The most recent recall relevant to the 2022 Hyundai Santa Fe is NHTSA Campaign Number 22V746000 and it’s dated October 6, 2022. It states that as many as 56,148 Hyundai vehicles, including 2022 Santa Fe and others, are at risk of losing drive power. The recall explains that the vehicle has a “fail-safe” limited mobility drive mode that may be impaired. This happens if there is a transmission oil pump malfunction. It can result in a complete loss of drive power, which is exactly what so many 2022 Santa Fe owners are experiencing.
While many Santa Fe owners are complaining about transmission failure and other related issues, there are 12 complaints that state the recall parts aren’t available. The most recent of these was filed on February 2, 2023.
An owner from Pennsylvania crashed 5 days before the recall was announced. The complaint states that the Santa Fe didn’t accelerate at first but then “abruptly accelerated at a high rate of speed.” Depressing the brake wasn’t enough because the driver crashed into a pole. The same thing happened in a parking lot when the same Santa Fe crashed into a handicapped parking sign, damaging the sign.
On November 30, 2022, an owner from Texas states that she wasn’t able to shift the Santa Fe into Drive. Hoping the recall would sort out the problem, she discovered that the parts needed for the repair weren’t available.
A Washington owner who probably didn’t even know about the recall had problems on a 60 mph highway zone on October 13, 2022. While attempting to accelerate he couldn’t get the Sante Fe to do anything more than 30 mph. “This was VERY dangerous, I was lucky to not be rear-ended while trying to merge onto (the) highway.”
The acceleration issue crops up in complaints about the engine as well as the powertrain. Owners complain that they lose motive power when trying to accelerate. Some say that the SUV jolts and the engine is non-responsive. Others say that the engine stalls and then just shuts down.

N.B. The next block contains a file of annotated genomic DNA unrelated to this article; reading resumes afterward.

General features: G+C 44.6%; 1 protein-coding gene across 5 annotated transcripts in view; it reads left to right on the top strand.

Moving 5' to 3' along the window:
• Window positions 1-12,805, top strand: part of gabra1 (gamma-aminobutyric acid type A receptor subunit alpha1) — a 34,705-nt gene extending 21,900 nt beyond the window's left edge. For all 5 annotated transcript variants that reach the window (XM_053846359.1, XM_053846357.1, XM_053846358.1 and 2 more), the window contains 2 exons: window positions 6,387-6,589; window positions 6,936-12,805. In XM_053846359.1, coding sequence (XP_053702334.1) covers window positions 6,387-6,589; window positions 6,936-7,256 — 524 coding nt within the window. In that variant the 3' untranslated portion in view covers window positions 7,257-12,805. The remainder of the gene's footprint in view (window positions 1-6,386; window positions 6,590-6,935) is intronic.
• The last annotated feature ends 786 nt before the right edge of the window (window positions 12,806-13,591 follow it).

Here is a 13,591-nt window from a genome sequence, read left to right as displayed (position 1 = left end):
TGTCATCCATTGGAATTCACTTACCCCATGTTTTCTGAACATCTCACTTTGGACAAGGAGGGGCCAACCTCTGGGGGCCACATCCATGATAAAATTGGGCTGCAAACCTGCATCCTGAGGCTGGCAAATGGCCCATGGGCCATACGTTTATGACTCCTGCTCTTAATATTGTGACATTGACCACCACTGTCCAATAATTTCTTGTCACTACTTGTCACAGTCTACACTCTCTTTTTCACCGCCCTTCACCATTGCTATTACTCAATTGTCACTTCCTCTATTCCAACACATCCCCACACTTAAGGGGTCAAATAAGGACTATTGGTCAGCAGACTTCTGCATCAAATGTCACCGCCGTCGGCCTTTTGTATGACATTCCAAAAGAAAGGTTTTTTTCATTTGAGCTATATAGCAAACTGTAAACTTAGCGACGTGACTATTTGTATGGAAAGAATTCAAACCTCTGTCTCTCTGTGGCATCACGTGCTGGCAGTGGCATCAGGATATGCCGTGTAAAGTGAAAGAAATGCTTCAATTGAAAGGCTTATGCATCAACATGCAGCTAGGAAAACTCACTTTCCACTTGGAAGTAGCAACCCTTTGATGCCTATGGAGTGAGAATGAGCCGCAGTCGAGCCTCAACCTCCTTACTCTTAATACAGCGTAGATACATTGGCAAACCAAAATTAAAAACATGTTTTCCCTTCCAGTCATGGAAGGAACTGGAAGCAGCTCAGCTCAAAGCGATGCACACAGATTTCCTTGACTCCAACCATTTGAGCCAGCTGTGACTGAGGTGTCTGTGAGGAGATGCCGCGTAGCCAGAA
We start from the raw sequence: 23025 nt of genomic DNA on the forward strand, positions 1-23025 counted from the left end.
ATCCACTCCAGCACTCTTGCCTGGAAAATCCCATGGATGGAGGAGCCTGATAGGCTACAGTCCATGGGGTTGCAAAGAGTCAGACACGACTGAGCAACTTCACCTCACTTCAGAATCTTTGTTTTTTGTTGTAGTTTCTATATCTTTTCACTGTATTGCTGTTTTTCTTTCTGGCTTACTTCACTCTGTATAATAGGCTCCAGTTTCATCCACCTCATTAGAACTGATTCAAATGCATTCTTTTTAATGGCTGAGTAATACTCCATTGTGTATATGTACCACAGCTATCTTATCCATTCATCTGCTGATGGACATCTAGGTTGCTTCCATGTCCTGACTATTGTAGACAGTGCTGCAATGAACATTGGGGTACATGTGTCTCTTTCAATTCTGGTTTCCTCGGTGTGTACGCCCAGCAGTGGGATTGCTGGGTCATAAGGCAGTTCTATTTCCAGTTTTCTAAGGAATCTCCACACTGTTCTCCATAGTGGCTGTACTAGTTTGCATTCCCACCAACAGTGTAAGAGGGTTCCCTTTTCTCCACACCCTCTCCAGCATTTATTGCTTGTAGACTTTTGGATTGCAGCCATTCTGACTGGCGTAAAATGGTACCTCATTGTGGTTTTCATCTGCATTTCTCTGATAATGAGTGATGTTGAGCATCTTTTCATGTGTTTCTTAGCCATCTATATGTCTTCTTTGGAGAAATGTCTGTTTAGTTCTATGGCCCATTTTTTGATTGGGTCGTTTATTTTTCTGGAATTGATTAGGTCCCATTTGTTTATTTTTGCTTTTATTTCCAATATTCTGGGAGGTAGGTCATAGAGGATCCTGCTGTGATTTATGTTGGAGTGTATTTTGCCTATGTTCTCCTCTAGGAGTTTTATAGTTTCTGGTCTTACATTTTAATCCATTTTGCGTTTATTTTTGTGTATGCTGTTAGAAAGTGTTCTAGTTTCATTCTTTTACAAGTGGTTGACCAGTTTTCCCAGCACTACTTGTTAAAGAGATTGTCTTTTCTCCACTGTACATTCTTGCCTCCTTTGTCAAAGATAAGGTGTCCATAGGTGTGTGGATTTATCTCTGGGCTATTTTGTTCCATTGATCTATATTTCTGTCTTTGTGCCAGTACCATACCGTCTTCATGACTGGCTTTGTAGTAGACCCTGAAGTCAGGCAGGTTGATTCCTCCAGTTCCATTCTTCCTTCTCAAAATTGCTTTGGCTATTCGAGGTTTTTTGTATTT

A Florida owner experienced engine failure at 7,042 miles after taking the SUV in for its first oil change at a third-party location. The owner was told by the mechanic that “there were significant metal pieces in the oil filter, which was abnormal for a brand new car but I was told it should be okay so I continued driving the car.” But it wasn’t okay.
The next day the engine started making knocking noises and then it wouldn’t accelerate any more. Even though the dealership said that the engine had failed, they said “the engine has failed but it would not be covered under warranty because they do not deem this to be a manufacturer’s defect. The car is not drivable and Hyundai is unwilling to replace the engine on a car with less than 8,000 miles on it. There is no reason my engine should have failed on a brand new car.”
An owner from Connecticut tells the NHTSA that he was “petrified” when, for the fourth time, the Santa Fe “stalled and shut down and locked up completely” while driving. “I called (the) service (department) at the dealership and they wanted to charge me. The car isn’t even a year old! What is Hyundai going to do about this?”
Another engine issue highlighted by an owner in Texas is the SUV jolting when changing gears. When she tried to accelerate, it jolted into gear and then slowed down to a stop. Same issue with a different scenario.